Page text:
Christina Dodwell was born in Nigeria and has always loved travelling. She has been a traveller and travel writer since her mid-twenties. She has made journeys by horse around Africa, New Guinea and Turkey.
She has also travelled by canoe, dog sledge and microlight in China, Kamchatka and West Africa, though she hasn’t been to the Poles.
Christina once spent time with cannibals but doesn’t worry about danger. She never shows fear and when she thinks there could be trouble, she says, ‘My husband is a policeman. He’s waiting for me in the next village.’
Christina lives with her husband on a farm surrounded by horses and cattle. She works for a charity that she set up to help the Third World and she often makes TV and radio programmes. She is now working on a programme for BBC radio about indigenous culture in Ethiopia. Her books have been translated into several languages.
Benedict Allen is an experienced explorer who has visited
remote natural environments all over the world. He has lived with the Amazon Indians, with a tribe in New Guinea and with Aborigines in Australia. He has crossed the Amazon forest with no map or compass, walked across the mountains of New Guinea and canoed from New Guinea to Australia. He has also made journeys across the Gobi and Namib deserts on foot and by camel and trekked across the Arctic. He has been lost in the jungle more than once and survived by copying the local tribes and eating plants.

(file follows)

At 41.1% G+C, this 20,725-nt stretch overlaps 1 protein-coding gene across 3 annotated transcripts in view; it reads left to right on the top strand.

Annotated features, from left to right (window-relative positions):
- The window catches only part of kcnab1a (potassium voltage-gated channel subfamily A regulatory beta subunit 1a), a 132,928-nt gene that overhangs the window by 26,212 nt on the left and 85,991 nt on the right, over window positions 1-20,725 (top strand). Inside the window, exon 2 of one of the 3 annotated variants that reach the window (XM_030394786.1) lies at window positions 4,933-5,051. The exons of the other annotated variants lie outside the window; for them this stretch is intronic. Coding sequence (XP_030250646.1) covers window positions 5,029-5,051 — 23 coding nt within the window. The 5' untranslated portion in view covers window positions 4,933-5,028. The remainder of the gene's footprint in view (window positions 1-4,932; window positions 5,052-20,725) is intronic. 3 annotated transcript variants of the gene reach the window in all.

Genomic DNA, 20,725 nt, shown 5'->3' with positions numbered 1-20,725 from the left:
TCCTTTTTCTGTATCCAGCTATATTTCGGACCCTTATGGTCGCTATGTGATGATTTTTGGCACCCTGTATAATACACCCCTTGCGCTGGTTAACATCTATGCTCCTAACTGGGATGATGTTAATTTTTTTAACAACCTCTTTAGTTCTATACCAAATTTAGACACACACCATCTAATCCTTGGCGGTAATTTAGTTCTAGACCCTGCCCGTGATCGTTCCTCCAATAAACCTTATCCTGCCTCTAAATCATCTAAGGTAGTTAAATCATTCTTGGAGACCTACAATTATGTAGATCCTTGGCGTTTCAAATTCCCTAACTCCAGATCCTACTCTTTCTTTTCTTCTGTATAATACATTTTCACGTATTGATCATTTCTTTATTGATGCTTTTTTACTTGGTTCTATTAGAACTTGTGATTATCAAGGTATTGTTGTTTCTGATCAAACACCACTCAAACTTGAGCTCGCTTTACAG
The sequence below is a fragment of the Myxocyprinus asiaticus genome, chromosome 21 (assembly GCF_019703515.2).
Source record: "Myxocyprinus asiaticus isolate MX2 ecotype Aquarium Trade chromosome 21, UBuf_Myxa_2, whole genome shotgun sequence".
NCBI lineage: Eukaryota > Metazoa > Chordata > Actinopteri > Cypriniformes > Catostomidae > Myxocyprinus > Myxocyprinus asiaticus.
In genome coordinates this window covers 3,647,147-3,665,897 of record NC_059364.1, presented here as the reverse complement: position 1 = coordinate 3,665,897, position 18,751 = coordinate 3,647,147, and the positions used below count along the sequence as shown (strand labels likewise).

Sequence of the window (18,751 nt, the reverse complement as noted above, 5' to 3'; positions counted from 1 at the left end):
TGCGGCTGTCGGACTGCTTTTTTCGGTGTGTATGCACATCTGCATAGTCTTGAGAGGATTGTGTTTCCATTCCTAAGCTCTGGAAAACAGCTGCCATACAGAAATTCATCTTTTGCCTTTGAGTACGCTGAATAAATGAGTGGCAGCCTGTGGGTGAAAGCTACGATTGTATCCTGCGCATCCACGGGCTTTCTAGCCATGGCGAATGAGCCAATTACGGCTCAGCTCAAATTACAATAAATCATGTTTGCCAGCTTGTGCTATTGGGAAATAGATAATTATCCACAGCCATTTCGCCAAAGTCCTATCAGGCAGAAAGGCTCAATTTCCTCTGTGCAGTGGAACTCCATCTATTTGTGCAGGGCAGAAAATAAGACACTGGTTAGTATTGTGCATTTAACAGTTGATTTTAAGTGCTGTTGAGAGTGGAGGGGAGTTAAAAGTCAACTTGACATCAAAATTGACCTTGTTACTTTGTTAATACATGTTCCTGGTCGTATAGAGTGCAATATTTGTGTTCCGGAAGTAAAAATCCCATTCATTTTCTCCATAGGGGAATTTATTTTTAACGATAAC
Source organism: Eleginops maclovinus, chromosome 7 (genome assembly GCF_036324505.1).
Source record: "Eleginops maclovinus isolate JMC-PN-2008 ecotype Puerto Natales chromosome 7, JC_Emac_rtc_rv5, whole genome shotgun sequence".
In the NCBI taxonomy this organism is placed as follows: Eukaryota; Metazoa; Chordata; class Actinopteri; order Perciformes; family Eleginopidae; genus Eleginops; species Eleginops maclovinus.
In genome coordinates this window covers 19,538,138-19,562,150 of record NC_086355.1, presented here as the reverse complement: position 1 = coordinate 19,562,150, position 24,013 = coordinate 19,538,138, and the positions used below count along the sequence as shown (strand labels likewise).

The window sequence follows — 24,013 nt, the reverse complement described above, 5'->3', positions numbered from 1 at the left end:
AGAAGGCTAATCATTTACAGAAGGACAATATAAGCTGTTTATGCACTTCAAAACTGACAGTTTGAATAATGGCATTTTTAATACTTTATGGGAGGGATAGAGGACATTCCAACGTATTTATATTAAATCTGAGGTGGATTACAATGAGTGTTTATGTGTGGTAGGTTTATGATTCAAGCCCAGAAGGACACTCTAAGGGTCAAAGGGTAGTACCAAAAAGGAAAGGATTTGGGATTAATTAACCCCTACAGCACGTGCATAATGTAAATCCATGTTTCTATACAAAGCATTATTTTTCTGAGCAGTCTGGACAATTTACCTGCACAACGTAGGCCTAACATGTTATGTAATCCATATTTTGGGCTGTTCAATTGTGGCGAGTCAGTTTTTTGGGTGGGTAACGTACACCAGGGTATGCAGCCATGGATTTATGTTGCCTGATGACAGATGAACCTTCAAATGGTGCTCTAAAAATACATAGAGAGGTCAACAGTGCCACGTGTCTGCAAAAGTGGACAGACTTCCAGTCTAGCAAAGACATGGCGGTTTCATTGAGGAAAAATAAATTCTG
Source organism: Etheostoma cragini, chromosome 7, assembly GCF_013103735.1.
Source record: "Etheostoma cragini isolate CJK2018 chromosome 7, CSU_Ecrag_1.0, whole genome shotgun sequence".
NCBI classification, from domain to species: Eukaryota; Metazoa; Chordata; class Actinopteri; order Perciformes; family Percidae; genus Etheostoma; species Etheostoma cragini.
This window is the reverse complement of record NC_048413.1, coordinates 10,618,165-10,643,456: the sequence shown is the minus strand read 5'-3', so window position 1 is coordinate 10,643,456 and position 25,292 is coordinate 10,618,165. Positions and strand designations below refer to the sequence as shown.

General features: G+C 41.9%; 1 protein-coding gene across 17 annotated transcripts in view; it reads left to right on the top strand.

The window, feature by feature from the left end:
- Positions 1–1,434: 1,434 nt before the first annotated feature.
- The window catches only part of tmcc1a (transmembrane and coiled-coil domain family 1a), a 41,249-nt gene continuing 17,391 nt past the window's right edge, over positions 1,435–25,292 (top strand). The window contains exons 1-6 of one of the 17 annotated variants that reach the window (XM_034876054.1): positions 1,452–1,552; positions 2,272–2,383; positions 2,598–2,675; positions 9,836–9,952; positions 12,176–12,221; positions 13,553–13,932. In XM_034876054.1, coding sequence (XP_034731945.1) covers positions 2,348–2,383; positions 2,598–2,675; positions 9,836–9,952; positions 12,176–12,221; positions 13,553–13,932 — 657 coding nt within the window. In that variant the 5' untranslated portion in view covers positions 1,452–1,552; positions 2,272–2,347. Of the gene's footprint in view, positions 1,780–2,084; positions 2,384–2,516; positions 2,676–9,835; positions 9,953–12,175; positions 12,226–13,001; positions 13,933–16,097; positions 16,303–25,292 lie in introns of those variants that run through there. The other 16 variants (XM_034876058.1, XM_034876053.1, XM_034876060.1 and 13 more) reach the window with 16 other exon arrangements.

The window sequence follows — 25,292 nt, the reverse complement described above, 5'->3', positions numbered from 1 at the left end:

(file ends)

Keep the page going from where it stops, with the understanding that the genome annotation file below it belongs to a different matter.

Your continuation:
Benedict doesn’t like travelling with people and he usually makes films of his journeys without a film crew. He doesn’t get lonely because he makes friends wherever he goes, even of his camels! He also talks to his video camera.
‘It’s getting hot out here. Hotter than I’ve ever been,’ he said on his trip in Namibia when temperatures reached 50°C.
Benedict has worked for the BBC for years and has made several television series. He has also written nine books. His TV programmes and books have made him very popular in the UK. He isn’t travelling at the moment but is promoting his latest book, Icedogs, about a 1,000-mile trek through Siberia.